The Ford Maverick may be (relatively) small, but don’t think for a second that it’s incapable. The compact pickup, which starts just north of $20,000, will soon start shipping to customers who are ready for a utilitarian crossover substitute. With that rollout, we’ll see a plethora of accessories that make the Maverick even more versatile.
Recently, Ford’s accessories website was updated with a number of upcoming add-ons for the Maverick. And while it seemingly has room to grow still, it gives a great preview into the types of accessories Ford has in mind for the petite pickup.
The first item that’s sure to catch everybody’s eye is the long-awaited SnugTop bed cap. Ford will sell you a topper painted in your choice of Maverick color—anything from Cyber Orange to Velocity Blue—for $3,449. If you’d rather have a commercial fiberglass top with side access doors instead of glass, it’ll cost a little less at $3,029. These bed caps are made by TAG, which isn’t the same manufacturer that built the Bronco’s problem-ridden hard tops.
Ford also offers a number of tonneau covers that can mount over the bed rails or inside of the bed. The soft folding option is $369, whereas a hard-shell example will run $1,159. There are also options for dry storage that leave the bed mostly open for other activities. Pivot boxes that can nest behind the left and right wheel wells are available at $219, or you can upgrade to a Yakima cargo box for $629, plus the cost of racks and carriers.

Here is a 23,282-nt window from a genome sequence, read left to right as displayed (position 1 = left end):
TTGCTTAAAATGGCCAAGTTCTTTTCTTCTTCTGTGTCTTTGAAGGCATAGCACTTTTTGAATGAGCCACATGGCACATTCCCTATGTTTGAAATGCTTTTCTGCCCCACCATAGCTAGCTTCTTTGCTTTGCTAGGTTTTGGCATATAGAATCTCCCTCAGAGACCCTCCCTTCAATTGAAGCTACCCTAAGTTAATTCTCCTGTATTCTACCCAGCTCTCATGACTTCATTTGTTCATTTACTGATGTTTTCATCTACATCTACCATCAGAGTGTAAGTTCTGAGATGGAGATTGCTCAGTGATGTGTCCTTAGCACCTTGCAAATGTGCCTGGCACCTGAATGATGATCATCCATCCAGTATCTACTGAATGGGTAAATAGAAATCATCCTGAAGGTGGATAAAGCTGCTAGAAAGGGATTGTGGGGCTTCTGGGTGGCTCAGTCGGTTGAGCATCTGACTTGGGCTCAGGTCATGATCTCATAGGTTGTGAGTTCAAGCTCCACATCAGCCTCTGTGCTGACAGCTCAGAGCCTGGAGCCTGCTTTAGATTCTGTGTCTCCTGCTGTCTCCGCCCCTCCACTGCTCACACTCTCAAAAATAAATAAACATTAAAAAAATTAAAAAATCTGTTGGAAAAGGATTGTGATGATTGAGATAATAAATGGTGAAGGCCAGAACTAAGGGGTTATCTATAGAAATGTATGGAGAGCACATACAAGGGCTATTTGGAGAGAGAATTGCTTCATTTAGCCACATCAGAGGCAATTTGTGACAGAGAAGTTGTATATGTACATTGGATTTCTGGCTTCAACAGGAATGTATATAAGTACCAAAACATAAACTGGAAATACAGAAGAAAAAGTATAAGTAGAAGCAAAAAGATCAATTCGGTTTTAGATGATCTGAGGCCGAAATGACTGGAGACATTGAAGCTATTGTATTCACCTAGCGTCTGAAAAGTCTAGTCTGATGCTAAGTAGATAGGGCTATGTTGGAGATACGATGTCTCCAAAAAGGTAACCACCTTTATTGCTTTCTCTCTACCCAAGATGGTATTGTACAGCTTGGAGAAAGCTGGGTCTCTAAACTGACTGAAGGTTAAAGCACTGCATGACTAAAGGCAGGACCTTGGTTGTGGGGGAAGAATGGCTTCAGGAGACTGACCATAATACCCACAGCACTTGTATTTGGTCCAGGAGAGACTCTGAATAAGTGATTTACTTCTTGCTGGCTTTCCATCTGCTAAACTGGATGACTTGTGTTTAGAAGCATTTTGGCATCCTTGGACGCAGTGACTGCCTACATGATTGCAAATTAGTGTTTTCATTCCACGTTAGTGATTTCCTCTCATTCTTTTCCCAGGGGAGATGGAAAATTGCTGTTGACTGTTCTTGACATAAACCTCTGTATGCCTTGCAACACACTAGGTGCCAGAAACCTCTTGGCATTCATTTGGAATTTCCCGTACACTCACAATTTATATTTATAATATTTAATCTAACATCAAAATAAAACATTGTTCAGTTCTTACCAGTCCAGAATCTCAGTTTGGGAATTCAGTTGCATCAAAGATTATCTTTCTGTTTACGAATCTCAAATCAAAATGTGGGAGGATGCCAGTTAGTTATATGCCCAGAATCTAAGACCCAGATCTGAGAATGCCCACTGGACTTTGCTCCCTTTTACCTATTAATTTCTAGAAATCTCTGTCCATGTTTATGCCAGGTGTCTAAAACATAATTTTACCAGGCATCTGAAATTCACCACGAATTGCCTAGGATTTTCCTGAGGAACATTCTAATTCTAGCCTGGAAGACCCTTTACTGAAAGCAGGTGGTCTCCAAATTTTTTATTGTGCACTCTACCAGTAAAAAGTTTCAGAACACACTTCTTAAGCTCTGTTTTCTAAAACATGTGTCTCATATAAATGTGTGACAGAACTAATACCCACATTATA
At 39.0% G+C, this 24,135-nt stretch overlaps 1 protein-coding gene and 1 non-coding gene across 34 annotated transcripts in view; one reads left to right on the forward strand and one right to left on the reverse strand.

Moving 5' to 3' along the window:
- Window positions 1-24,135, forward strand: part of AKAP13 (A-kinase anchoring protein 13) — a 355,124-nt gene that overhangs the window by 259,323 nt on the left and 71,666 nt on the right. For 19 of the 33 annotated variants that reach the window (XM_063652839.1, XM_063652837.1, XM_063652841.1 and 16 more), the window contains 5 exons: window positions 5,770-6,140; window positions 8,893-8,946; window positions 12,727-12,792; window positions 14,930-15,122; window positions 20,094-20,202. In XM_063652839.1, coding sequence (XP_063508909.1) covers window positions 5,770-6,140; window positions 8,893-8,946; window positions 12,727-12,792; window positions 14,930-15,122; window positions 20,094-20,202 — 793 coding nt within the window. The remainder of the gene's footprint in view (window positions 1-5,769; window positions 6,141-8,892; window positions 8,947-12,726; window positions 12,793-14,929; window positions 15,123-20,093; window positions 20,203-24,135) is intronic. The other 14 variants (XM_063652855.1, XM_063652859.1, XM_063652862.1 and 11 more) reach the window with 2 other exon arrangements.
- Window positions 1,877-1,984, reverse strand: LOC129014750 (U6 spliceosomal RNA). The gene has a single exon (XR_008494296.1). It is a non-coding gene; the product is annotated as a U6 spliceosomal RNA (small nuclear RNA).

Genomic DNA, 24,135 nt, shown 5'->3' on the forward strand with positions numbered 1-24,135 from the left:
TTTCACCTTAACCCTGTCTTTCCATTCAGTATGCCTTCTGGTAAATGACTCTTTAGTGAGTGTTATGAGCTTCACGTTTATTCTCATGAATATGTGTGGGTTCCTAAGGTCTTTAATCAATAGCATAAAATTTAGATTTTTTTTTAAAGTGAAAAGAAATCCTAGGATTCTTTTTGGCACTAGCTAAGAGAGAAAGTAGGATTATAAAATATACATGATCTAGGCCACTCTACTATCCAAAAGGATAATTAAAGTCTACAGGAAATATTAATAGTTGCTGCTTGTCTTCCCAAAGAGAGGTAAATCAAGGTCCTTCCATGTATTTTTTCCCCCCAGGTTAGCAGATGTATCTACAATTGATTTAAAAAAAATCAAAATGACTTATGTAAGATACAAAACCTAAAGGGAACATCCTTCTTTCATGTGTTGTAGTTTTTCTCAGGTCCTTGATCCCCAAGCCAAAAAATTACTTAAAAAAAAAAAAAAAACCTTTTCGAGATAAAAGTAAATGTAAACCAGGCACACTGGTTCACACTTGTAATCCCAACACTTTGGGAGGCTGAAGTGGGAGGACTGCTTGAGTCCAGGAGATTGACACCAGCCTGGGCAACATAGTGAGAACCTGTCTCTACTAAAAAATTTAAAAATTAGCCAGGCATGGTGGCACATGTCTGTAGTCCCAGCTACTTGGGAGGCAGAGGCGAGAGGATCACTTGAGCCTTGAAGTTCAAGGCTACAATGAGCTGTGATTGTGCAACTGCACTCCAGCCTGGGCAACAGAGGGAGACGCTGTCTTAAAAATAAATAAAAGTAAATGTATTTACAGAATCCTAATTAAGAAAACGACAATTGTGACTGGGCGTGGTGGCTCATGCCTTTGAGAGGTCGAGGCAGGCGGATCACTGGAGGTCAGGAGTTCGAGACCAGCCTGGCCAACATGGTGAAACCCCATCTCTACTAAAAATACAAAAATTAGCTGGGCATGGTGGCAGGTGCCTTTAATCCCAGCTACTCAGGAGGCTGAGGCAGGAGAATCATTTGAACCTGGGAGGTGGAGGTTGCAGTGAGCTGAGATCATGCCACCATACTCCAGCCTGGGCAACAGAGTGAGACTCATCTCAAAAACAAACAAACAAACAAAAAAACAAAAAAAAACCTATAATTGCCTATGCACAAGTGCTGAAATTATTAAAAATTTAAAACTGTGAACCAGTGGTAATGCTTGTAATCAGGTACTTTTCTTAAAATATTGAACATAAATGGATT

There’s a laundry list of upgrades to haul around bicycles, kayaks, skis, snowboards, and more. If going the Yakima route, there’s even a two-person tent for $1,899, perfect for anyone wanting to join the overlanding scene. If you prefer to stay on the ground, you can simply pick up a deployable awning to shelter you from the elements.
Separate rear cab and tailgate spoilers are available, too. They’re not like Tokyo Drift-style wings, of course, but still—they’re an option. Fender flares are, too, which provide a bit of extra protection from kicked-up road debris.
Lastly, some of the most appealing accessories will be community-derived thanks to 3D printing. The Blue Oval outfitted the Maverick with slots that make up the Ford Integrated Tether System (“FITS”—get it?), which will serve as lightweight anchor points for accessories that can be designed and printed at home. Sadly, you probably can’t print your own bed cap or Thule rack in your basement, so you might be better off picking those up from the dealer.
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